A conservation programme that began at Durrell Wildlife in Jersey in 1995 when six were captured for breeding has been so successful that 70 of the 12in-tall hogs now fill the holding pens and the first 10 are to be released into the wild later this year.”

Read the excellent, complete article at Times Online.

Be sure to visit the Durrell Wildlife Conservation Trust’s website. Click the links in the left bar to see this, and other species they are working to save.

Read Gerald Durrell’s absolutely fantastic and marvelous (not to mention funny) books. He is the absolute origin of my passion for wildlife, folks. If you haven’t read “My Family and Other Animals” about his childhood growing up and collecting creatures on the island of Corfu, or “Catch Me a Colobus” about one of his hilarious adventures to collect species in the wilds of Africa…. well, if you haven’t yet, you are most certainly missing out! Trust me on this.

*Note: The book links above are to the Amazon reviews, but they are both available from the Trust’s website along with excellent videos and more. Purchasing there benefits them- and the animals- directly.

Smile For the Camera!

29 June, 2007


June 26, 2007
Original Article by Christine Dell’Amore
National Geographic News

“…The rare recurve-billed bushbird, recently rediscovered by scientists in Colombia after a 40-year absence, sports a curving beak that gives the illusion of an enigmatic smile.

This photograph, taken by a conservationist with the Colombia-based nonprofit Fundación ProAves, is the first ever taken of a live bushbird.

The elusive species had not been spotted between 1965 and 2004, due to its limited range and remote habitats. It was seen recently in Venezuela and in a region of northeastern Colombia, where it was photographed. …”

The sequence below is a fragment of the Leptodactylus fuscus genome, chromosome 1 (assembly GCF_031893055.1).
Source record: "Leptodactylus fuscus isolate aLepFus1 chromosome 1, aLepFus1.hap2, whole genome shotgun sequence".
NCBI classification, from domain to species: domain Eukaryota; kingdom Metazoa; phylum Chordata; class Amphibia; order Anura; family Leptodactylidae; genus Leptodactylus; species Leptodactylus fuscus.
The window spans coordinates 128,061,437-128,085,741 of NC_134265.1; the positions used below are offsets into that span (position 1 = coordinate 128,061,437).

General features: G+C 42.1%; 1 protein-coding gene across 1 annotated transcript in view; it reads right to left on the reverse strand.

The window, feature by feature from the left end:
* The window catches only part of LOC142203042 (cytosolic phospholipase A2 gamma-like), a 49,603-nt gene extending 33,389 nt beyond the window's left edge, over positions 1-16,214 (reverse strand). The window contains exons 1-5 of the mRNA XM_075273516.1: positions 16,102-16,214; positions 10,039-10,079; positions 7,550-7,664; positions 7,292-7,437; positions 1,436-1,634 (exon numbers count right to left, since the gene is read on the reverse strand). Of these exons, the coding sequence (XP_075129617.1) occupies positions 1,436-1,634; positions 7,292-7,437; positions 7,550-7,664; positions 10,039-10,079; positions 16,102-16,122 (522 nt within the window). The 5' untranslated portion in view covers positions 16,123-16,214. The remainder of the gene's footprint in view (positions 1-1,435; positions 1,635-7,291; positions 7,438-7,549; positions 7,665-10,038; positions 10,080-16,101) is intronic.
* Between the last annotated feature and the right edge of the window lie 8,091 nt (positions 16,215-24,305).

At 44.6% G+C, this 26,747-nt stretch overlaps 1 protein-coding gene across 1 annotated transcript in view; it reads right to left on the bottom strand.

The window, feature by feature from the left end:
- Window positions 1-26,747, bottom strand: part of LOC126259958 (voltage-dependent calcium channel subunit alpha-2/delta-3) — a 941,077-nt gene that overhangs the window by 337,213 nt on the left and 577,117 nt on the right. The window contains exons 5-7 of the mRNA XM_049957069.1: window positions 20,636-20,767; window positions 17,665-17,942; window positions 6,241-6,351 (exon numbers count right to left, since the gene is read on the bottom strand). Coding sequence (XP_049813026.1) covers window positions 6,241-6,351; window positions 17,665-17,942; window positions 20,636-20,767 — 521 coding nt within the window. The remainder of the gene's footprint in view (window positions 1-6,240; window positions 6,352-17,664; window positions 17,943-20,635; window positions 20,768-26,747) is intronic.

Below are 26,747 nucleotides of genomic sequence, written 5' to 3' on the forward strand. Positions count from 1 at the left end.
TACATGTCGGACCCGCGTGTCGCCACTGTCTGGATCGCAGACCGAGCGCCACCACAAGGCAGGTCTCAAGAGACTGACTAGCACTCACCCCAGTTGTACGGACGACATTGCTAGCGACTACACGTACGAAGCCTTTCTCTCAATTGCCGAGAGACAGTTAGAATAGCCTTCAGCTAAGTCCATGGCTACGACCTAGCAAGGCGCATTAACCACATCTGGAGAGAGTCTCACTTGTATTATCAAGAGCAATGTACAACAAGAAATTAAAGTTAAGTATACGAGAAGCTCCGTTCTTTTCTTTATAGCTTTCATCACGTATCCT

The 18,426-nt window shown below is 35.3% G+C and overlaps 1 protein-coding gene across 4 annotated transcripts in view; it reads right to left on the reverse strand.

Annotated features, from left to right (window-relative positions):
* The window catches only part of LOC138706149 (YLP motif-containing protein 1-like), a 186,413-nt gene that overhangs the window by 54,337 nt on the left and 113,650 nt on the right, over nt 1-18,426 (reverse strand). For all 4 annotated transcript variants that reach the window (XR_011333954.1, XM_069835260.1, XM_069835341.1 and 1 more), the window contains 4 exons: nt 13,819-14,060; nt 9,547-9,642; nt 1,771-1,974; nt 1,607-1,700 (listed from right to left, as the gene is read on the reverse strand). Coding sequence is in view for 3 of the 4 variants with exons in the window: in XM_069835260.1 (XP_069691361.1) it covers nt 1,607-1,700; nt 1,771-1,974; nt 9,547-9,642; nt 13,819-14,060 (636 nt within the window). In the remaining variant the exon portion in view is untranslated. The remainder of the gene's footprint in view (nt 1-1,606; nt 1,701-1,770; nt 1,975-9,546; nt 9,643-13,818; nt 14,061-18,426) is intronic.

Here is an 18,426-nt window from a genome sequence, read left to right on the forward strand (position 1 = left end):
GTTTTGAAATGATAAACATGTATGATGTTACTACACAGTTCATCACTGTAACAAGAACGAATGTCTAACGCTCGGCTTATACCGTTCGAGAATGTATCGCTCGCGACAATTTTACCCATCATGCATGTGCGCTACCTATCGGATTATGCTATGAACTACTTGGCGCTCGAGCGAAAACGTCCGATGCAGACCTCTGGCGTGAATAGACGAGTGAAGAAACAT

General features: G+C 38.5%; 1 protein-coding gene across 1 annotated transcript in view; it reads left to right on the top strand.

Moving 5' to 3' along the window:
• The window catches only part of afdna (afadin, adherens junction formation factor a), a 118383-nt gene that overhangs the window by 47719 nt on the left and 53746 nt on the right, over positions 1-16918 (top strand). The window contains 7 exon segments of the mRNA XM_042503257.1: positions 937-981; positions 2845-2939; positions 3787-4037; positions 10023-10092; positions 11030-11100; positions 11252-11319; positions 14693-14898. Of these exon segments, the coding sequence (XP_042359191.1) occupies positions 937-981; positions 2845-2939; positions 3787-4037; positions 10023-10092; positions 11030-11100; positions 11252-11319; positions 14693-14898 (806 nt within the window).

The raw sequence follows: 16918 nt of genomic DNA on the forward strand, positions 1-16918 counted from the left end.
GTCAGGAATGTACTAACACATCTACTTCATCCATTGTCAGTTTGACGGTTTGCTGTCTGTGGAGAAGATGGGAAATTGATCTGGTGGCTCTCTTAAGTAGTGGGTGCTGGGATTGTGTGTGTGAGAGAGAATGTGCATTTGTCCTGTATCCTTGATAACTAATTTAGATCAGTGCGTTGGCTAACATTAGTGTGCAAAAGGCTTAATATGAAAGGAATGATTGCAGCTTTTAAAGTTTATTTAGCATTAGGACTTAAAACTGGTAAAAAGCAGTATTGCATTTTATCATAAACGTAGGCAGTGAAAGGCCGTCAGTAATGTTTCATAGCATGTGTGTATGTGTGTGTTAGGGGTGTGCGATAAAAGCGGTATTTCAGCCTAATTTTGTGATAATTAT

Read entire article at National Geographic.com

For more about the Recurve-billed Bushbird:

Several more photos at the American Bird Conservancy website.

A great article with more details at Wildlife Extra.

On the same expedition, researchers also got these great first-ever shots of the Perija (Todd’s) Parakeet, which is an “exceptionally rare” species:












Photos of the Perija Parakeet at the Am. Bird Conservancy website.


An article from ProAves about the two species and the expedition.

24 New Species Found by Rapid Assessment Program

29 June, 2007

Article from: AdelaideNow
June 05, 2007 05:00pm
SCIENTISTS say they have found two dozen new species in an expedition into a remote part of South America.

The Associated Press reported that an expedition by 13 scientists into the remote plateaus of eastern Suriname had turned up 24 new species, including a frog with fluorescent purple markings.

The expedition led by Conservation International discovered the species in 2005 in rainforests and swamps about 130 kilometers southeast of Paramaribo, the capital of the South American country bordering Brazil, Guyana and French Guiana.

Among the newly discovered species were the Atelopus frog, which has distinctive purple markings; six types of fish; 12 dung beetles, and one ant species… ”

Above: Amazonian Snail-Eater Snake

*Note: Aquarium enthusiasts will be interested in the discovery of several suckermouth catfish- at least 3 new species- one of which has a particularly large mouth, and another that is fond of RED algae… not to mention the appearance of the Armored catfish, which was believed to be extinct.

The original article (above) from AdelaideNow includes several pictures.
The Conservation International website has the full pdf file of the R.A.P. report.
The ABC News website has more pics– also high res.
Telegraph.co.uk has more pics– including some not on the previous sites.
Mongabay.com has a great article with more information.

Fisherman Catches “Extinct” Coelacanth

2 June, 2007

May 22, 2007

A native Indonesian fisherman reeled in a 4-foot, 110 pound mystery from the deep.


Yustinus Lahama captured the fish—which scientists not long ago believed had gone extinct with the dinosaurs—Saturday near Bunaken National Marine Park, off Sulawesi island.

Read the entire article by Christine DellAmore at National Geographic Online.